Student Handout31Greek Contributions to Modern Life31.8 Greek Contributions to Modern GeographyStep 1: Read this paragraph:Making a flat map of Earth is difficult because our planet is round.Places farthest from the equator appear larger than they really are. Linesof longitude and latitude help us find locations on Earth’s surface.Step 2: Find the placard that shows this Greek contribution tomodern life. Write the letter of the placard in Section 31.8 of yourReading Notes. Have the teacher check your answer.Step 3: Read Section 31.8, and complete the Reading Notes forthat section.31.9 Greek Contributions to the Modern Understandingof Plants and AnimalsStep 1: Read this paragraph:Plant growers in nurseries today know many ways to create new plantgrowth. They plant seeds and bulbs. They take cuttings from roots andstems. And they grow flowers that are pollinated by insects.Step 2: Find the placard that shows this Greek contribution tomodern life. Write the letter of the placard in Section 31.9 of yourReading Notes. Have the teacher check your answer.Step 3: Read Section 31.9, and complete the Reading Notes forthat section.31.10 Greek Contributions to Modern ArchitectureStep 1: Read this paragraph:The two wings of the U.S. Capitol building in Washington, D.C., havebeautifully carved pediments above finely decorated friezes. Tall, slendercolumns, topped by detailed leaf carvings, are under the pediments andfriezes.Step 2: Find the placard that shows this Greek contribution tomodern life. Write the letter of the placard in Section 31.10 of yourReading Notes. Have the teacher check your answer.Step 3: Read Section 31.10, and complete the Reading Notes forthat section.658 Lesson 31 Teachers’ Curriculum Institute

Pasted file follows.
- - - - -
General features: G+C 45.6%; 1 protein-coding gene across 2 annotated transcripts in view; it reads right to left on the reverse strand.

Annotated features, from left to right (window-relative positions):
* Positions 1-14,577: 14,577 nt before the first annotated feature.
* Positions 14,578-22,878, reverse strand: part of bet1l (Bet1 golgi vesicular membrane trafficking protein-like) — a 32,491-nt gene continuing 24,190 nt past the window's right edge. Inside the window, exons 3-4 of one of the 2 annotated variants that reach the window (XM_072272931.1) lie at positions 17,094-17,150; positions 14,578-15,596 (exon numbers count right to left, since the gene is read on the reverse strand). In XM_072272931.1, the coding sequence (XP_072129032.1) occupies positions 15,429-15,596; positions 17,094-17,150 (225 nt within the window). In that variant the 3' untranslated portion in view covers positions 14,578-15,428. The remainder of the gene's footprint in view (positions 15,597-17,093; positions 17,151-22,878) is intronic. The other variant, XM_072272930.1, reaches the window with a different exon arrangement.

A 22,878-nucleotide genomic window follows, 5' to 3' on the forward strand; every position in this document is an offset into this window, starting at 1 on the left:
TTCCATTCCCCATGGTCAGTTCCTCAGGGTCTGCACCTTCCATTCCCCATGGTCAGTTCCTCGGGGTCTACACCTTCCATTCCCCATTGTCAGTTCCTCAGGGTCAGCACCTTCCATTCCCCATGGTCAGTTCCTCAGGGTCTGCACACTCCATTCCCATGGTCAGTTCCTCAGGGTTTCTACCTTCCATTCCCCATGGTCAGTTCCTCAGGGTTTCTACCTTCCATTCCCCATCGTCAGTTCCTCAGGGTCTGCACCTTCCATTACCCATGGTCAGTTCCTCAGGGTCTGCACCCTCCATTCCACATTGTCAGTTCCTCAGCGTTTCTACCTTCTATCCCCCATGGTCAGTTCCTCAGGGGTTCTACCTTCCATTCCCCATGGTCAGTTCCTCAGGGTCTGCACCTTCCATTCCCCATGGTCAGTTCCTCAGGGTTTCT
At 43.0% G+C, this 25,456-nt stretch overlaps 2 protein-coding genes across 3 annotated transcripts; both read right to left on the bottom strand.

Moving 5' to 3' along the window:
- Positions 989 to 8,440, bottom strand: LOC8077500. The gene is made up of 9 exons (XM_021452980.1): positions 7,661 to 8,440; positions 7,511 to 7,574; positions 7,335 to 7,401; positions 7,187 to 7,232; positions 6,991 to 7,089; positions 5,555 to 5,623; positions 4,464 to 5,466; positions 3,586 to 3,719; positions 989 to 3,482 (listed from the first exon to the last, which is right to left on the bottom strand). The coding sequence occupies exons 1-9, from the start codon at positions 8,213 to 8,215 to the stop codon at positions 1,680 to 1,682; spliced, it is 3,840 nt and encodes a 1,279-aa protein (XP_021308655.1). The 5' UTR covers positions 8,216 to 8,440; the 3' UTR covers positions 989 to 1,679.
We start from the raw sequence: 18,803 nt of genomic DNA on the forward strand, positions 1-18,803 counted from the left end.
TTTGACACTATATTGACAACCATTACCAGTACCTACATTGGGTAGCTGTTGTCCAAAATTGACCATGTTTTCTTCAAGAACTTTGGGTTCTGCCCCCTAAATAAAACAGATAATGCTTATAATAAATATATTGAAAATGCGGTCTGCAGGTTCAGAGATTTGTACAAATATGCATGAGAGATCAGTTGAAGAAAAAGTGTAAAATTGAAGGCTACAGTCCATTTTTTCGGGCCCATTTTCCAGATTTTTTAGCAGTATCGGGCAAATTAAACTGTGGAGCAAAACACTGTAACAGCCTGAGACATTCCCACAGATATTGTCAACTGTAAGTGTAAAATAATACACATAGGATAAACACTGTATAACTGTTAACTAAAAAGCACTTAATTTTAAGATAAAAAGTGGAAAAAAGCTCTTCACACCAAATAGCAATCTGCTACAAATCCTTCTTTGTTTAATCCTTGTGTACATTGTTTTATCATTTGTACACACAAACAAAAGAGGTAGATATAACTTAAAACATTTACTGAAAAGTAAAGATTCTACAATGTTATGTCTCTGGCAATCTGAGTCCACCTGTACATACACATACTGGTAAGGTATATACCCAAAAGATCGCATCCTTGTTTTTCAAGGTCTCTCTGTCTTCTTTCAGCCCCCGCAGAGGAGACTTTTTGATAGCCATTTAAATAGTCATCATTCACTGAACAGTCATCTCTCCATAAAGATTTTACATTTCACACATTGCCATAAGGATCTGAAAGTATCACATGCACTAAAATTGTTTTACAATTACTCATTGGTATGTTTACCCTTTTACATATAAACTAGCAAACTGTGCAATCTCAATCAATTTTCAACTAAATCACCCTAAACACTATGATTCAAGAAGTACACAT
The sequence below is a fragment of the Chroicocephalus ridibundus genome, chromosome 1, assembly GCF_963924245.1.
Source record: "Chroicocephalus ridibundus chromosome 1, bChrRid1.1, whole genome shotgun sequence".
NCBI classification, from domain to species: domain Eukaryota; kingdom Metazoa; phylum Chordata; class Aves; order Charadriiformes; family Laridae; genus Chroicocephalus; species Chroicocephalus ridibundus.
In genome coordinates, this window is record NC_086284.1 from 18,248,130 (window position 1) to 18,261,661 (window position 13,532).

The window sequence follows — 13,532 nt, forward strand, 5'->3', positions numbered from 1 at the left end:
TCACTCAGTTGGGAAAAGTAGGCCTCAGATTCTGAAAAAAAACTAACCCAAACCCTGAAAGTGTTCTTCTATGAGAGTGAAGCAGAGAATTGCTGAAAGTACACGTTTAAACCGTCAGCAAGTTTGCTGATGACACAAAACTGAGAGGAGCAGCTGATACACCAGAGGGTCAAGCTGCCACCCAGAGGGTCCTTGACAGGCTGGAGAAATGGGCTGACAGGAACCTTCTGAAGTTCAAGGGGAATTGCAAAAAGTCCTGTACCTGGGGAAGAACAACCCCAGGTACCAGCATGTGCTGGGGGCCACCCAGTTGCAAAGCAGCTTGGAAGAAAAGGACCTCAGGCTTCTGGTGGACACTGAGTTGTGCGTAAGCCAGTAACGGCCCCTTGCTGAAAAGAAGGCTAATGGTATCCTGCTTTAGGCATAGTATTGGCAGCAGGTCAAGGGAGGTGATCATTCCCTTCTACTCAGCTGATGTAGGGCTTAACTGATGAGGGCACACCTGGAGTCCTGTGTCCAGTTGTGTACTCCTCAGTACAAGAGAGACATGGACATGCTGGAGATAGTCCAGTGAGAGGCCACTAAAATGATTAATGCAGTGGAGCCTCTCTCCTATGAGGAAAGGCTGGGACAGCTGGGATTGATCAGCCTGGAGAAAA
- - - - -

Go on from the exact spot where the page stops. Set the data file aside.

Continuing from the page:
Greek Contributions to Modern LifeStudent Handout3131.11 Greek Contributions to the Modern TheaterStep 1: Read this paragraph:Theaters today are designed to give audiences the best possible viewingexperience. Extraordinary theatrical stunts, such as flying, make it important for everyone to have a seat with a clear view. Good acoustics assurethat theatergoers are able to hear special sound effects.Step 2: Find the placard that shows this Greek contribution tomodern life. Write the letter of the placard in Section 31.11 of yourReading Notes. Have the teacher check your answer.Step 3: Read Section 31.11, and complete the Reading Notes forthat section.31.12 Greek Contributions to Modern SportsStep 1: Read this paragraph:Every four years, people from countries throughout the world gather toparticipate in the Olympic Games. They compete in winter sports suchas skiing and ice-skating. They also compete in summer games likefootraces and events involving throwing such objects as the discus,javelin, and shot put.Step 2: Find the placard that shows this Greek contribution tomodern life. Write the letter of the placard in Section 31.12 of yourReading Notes. Have the teacher check your answer.Step 3: Read Section 31.12, and complete the Reading Notes forthat section. Teachers’ Curriculum InstituteThe Legacy of Ancient Greece 659